Types of Freshwater Snails: Nerite, Assassin & Apple

Instructor: Derrick Arrington

Derrick has a master's degree in science education and has taught at the high school and community college level for 13 years.

Snails are very diverse organisms. They can be found living successfully on land, in saltwater, and in freshwater. In this lesson, we focus on the three types of common freshwater snails.

Introduction to Freshwater Snails

Freshwater snails are mollusks that live in a variety of habitats. If you have visited the aquarium section of a pet store then you have probably encountered a freshwater snail. They can be found cruising the gravel at the bottom of many aquariums or sliding up and down the tank glass feeding on many types of algae. Freshwater snails come in a variety of sizes and have many different feeding habits. They are found in most parts of the world and have even been raised as human food. The nerite, apple, and assassin snails are three classic examples of freshwater snails.

Nerite Snails

The nerite is a freshwater snail that is native to freshwater sources of the eastern part of Africa. These snails typically grow to be one inch in size and are known to be voracious algae eaters. This makes them very popular in the aquarium trade as pets that help keep the tank clean. They are known to climb above the water line in tanks for short periods of time but cannot stay out of the water for long or they risk dying of desiccation. The term desiccation refers to drying out to a point where they cannot sustain life. Nerite snails typically do not reproduce in aquarium settings. In their natural life cycle, they find a source of brackish water in which to reproduce. Brackish water is water with a higher salinity level than freshwater but less salt than typical saltwater found in the ocean.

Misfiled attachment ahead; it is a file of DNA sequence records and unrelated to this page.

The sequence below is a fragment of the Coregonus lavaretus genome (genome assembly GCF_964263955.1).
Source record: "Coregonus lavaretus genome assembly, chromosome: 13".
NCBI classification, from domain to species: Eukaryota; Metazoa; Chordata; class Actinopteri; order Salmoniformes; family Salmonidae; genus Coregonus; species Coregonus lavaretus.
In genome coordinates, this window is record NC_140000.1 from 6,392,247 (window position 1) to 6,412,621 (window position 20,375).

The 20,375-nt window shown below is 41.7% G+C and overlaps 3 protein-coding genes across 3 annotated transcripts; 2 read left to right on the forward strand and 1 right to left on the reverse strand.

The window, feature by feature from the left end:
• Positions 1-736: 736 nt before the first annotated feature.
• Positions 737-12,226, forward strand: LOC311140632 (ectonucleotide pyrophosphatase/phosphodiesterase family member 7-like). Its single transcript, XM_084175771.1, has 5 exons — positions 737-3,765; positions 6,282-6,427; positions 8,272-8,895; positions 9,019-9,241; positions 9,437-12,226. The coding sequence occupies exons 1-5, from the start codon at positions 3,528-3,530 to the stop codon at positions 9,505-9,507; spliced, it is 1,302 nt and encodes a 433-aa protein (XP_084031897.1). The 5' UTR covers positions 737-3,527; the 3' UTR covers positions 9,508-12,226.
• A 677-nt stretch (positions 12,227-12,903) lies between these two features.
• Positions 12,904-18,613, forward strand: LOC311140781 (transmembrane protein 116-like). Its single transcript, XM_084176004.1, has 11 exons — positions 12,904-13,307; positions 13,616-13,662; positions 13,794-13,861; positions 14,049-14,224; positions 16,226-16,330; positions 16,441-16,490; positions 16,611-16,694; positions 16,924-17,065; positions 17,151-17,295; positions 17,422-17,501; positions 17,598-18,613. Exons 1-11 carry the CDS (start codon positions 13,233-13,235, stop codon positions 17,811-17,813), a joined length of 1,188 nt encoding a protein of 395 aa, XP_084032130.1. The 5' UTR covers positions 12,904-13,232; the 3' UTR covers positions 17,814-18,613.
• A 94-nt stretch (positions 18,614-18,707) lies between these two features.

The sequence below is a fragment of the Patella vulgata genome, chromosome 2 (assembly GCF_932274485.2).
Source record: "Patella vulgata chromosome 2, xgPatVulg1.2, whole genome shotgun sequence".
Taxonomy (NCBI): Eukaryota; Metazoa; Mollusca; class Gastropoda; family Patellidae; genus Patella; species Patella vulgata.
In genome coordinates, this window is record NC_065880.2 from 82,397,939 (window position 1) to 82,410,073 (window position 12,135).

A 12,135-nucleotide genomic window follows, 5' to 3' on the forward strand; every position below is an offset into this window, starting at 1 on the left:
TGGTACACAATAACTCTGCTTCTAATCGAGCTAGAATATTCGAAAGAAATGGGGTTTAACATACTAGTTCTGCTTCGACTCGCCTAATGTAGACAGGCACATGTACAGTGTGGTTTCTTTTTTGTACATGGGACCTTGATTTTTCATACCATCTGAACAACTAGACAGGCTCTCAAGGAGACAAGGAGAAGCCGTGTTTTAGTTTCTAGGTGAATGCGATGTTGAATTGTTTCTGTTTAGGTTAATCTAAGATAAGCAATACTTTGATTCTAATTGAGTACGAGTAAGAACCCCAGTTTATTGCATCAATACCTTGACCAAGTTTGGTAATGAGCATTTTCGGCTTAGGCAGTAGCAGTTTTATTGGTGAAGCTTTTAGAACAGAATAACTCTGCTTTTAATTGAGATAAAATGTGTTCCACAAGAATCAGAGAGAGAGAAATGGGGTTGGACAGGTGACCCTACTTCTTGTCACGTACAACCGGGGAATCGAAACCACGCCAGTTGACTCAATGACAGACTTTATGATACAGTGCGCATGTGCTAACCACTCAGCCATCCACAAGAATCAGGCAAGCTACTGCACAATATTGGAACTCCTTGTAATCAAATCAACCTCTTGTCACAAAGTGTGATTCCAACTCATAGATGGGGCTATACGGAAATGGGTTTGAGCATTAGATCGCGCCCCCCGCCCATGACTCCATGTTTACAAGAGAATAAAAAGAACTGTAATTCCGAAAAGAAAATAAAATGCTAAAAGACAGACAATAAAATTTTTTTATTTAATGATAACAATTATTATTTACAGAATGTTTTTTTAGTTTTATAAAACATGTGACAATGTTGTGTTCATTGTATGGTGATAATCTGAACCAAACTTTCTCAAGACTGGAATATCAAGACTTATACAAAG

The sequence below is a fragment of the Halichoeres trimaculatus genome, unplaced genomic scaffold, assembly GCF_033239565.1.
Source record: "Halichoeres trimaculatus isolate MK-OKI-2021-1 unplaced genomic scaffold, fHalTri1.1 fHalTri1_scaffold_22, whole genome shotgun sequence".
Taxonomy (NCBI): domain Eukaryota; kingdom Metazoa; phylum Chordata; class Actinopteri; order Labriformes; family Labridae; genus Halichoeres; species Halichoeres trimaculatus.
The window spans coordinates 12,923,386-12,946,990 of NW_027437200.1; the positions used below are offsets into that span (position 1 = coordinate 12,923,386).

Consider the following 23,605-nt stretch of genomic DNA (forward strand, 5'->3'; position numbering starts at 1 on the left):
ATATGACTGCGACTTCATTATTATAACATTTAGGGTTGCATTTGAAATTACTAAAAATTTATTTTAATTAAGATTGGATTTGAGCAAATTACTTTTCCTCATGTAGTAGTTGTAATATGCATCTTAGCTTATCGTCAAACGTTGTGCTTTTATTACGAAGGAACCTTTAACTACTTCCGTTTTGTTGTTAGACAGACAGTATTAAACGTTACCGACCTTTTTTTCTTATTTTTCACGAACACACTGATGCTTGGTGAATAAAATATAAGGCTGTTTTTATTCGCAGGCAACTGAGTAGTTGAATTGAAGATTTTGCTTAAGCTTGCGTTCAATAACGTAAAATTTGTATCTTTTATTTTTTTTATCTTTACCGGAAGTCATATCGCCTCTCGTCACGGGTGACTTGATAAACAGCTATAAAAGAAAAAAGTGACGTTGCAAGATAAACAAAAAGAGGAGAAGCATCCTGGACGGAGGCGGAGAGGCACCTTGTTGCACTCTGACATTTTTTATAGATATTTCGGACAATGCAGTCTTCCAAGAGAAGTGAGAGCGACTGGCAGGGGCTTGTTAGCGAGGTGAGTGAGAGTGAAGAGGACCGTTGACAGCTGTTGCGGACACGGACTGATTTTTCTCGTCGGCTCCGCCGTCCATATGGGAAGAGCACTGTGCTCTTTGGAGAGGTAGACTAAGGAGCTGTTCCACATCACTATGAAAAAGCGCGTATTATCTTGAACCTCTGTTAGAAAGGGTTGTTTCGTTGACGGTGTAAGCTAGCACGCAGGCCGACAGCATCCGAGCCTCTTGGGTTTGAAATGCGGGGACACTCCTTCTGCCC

A Nerite Snail
An image of a Nerite Snail.

Assassin Snails

Assassin snails are a freshwater species that typically ranges in size from 0.7 to 1.25 inches. This type of snail is native to Malaysia, Thailand, and the island of Sumatra. You may have noticed its intimidating name; they've received it honestly. They are a carnivorous species that feeds on small worms and other snails. They are even known to feed on their own kind. Assassin snails have been captured on film burying themselves where they wait to attack an unsuspecting snail.

Assassin snails are popular in the aquarium trade where they are often sold as bumblebee snails due to their shells' typical yellow and black coloration. Due to their predatory nature, this species of snail is of particular concern to biologists. They pose a serious threat to native snail populations in freshwater bodies.

An Assassin Snail
An image of an Assassin Snail.

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